Turning day into night, or day for night as it’s called in the VFX/Film industry. This technique actually comes from filming during the day and then turning it into night with different tricks and post production. In this Photoshop tutorial, I’m going to show you how to take a daytime photo and then turn it into a nighttime scene.
I’m going to show you my method of day to night, which is a simple 3 step process, where we focus on creativity. There are some techniques that I use to set things up. The rest of it is brushwork and a couple of tricks. I don’t know why, but this is something I really enjoy doing. It’s a lot of fun. I’m going to keep this example fairly simple, so that you can follow it easily. Don’t worry if your first few attempts don’t look great, keep practicing.
Then come back and follow the steps on this page to actually do the Photoshop tutorial (and bookmark for reference).
There really are just 3 steps:
I will split it up into a few more simple steps to make it easy to follow for any image. Let’s begin with a photograph taken during the day. To make it easy for you to follow, I have used this image from Adobe Stock.
To help you get started grab 10 free images from Adobe Stock
Rather than just darkening down the sky, let’s actually replace the sky with a nice night sky. It’s the quickest way to get the best result. (When you are doing commercial Photoshop work, it’s all about speed).
a. Grab the quick selection tool.
b. Drag around the sky area to make a selection (Use the Alt/Option key and drag to deselect if you go over the lines).
The white wall at the end of the street is very boring and could end up looking like a mistake, so I have also included it in the selection.
c. When you are happy with your selection, click the add layer mask button in the layers panel
You will now see a mask and transparency in the sky.
(If the sky is showing and the buildings are hidden, click on the layer mask and press Cmd/Ctrl+I to invert the mask.)
Now we need to drop in the sky. Here is another Photo I gabbed from Adobe Stock on the night sky.
d. Bring the sky photo into our image (don’t forget, you can watch the video at the top to get clarification on steps you get lost on).
e. Drag the sky to the very bottom so that it’s underneath the street scene and then reposition it.
f. Press Cmd/Ctrl+T for free transform.
Shift+Drag on the corner handles to resize the sky photo and position it.
This is where we will make the photo look like its night time, the day to night effect happens like so. The good news, is it’s really easy thanks to LUTS in Photoshop CC.
If you are on an earlier version for Photoshop, do the same thing using Curves (Step 4.c but reverse the curve on the Blue channel to make it more blue, instead of yellow).
Make sure you choose our picture of the street.
a. In the Adjustment layers in the Layers panel, select Color Lookup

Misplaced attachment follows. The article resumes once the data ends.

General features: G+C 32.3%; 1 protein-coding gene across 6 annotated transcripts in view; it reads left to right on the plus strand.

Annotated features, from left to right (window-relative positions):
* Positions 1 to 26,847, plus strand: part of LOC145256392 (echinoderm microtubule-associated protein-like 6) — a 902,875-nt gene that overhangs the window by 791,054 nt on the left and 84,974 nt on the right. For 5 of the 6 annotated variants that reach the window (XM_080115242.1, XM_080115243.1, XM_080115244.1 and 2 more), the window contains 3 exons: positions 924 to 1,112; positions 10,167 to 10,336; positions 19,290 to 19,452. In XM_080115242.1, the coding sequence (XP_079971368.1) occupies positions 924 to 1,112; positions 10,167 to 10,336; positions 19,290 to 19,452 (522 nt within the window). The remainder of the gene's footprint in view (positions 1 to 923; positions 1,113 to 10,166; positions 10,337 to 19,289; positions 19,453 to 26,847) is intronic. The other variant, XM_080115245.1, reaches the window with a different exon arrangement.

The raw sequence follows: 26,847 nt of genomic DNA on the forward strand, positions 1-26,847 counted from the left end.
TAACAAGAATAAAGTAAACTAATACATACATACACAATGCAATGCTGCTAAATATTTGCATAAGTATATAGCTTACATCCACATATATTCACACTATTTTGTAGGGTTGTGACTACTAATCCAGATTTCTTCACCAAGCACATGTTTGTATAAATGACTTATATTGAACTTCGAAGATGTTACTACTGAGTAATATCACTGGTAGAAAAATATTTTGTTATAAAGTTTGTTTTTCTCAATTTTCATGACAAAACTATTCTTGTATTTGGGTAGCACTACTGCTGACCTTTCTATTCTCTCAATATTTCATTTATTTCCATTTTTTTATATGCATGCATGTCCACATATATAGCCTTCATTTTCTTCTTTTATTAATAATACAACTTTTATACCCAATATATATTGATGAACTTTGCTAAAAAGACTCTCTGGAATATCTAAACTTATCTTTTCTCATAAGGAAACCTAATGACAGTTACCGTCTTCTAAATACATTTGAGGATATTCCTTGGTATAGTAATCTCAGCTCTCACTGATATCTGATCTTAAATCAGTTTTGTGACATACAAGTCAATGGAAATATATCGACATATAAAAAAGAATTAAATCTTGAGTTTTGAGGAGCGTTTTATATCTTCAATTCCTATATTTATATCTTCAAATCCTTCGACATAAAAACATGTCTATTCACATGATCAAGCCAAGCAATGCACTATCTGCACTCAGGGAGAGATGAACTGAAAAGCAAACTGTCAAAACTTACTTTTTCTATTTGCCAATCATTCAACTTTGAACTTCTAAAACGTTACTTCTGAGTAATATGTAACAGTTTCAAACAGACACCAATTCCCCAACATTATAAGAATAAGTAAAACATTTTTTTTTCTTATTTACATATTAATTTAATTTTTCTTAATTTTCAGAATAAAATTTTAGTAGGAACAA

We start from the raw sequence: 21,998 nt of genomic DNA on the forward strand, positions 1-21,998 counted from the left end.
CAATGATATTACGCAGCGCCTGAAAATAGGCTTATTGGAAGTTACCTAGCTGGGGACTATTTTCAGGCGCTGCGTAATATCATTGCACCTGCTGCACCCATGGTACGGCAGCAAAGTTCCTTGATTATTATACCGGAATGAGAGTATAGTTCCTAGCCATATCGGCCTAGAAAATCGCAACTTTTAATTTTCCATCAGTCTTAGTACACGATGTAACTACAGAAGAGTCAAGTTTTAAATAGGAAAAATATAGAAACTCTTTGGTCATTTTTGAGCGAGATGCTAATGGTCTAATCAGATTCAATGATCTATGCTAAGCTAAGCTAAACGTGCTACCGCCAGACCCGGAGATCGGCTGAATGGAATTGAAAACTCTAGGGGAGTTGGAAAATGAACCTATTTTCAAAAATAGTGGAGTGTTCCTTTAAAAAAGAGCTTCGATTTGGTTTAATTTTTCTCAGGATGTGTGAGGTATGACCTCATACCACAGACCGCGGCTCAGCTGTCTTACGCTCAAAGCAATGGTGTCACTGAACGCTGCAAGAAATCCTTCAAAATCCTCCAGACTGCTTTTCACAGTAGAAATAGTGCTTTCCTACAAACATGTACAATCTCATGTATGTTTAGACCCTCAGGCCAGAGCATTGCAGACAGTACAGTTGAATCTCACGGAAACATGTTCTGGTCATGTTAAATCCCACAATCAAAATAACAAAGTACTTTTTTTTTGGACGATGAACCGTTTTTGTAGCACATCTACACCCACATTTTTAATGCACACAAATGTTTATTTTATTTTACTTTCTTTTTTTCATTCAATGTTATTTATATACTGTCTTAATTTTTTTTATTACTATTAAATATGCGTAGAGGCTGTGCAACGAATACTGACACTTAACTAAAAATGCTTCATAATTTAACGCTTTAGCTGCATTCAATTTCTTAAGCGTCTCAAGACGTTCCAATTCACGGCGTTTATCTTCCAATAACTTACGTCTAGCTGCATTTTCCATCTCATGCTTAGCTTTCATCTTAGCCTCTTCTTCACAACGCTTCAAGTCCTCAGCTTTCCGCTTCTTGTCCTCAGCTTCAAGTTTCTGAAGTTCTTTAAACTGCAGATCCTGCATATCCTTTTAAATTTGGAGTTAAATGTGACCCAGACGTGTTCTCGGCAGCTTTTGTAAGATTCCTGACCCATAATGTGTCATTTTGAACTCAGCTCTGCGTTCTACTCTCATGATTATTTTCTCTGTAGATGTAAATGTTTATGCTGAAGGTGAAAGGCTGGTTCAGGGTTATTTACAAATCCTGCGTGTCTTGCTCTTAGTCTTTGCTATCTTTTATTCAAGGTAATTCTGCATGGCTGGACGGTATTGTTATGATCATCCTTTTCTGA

In the properties panel, click on the dropdown, next to 3DDLUT File. We are going to use a LUT (Lookup table, it’s a color and tone preset).
b. Look for Moonlight in the list
Once you have selected the moonlight LUT, the photo will now look like night time. This is just the first step, we still have a lot to do.
c. I don’t like how the LUT is affecting the sky, let’s change that. (If you didn’t do a sky replacement, you can skip this next step).
A cool thing about using adjustment layers, we can target all the layers beneath the adjustment, or isolate it to just a single layer. We want to affect the street layer, but not the sky. Here is how to target a single layer with an adjustment layer.
a. Make sure the adjustment layer is directly above the layer we want to affect.
b, In the Properties panel, you will see a little square with an arrow. Click it
Now the adjustment, will be clipped to the layer directly below it.
See how the sky is now it’s original color.
I’m going to let the cat out of the bag, so you know where we are going with this. The adjustment layer is the night scene, we are going to paint on the layer mask to reveal the daytime picture underneath, this will be the street lights and window lights etc, that will make this effect convincing. Traditionally, artificial lights are a little more yellow because they are incandescent. (Increasingly, they are being replaced with daytime balanced LED’s, but I like to romantic yellow color and your viewers will too. Let;s make the scene warmer, or more yellow.
a, Hide the Color Lookup Adjustment layer for now
b. Add a Curves Adjustment layer
Your Layer stack should look like this (notice that I have clipped the curve also, so we don’t change the sky)
c. Click on RGB to reveal the color channels
d. Choose Blue from the drop-down menu
Let’s change the color to a yellow tint. Blue is the opposite of yellow, so we need to reduce the amount of blue.
e. Click to add a point and drag down in the curve as shown here. Also notice I dragged down the highlights on the right side of the curve. It should look nice and yellow now.
Lets brighten the whole thing up. Click on RGB in the curves, so we are adjusting brightness.
f. Drag up on the curve to make it a little brighter as shown.
One last thing to do before the real fun starts. Lets set ’em up
Remember, we will be hiding the night effect with a layer mask to show the daytime underneath. We have to set up the layers in such a way that there will be one mask to rule them all. Here we go.
a. Duplicate the Street layer (Cmd/Ctrl+J)
b. Drag the new street layer above the curves layer and sandwich it under the LUT layer.
Let’s put the night scene into a group to keep it organized.
c. Ctrl/Cmd+Click on the LUT layer, so that both the street layer and the LUT are selected.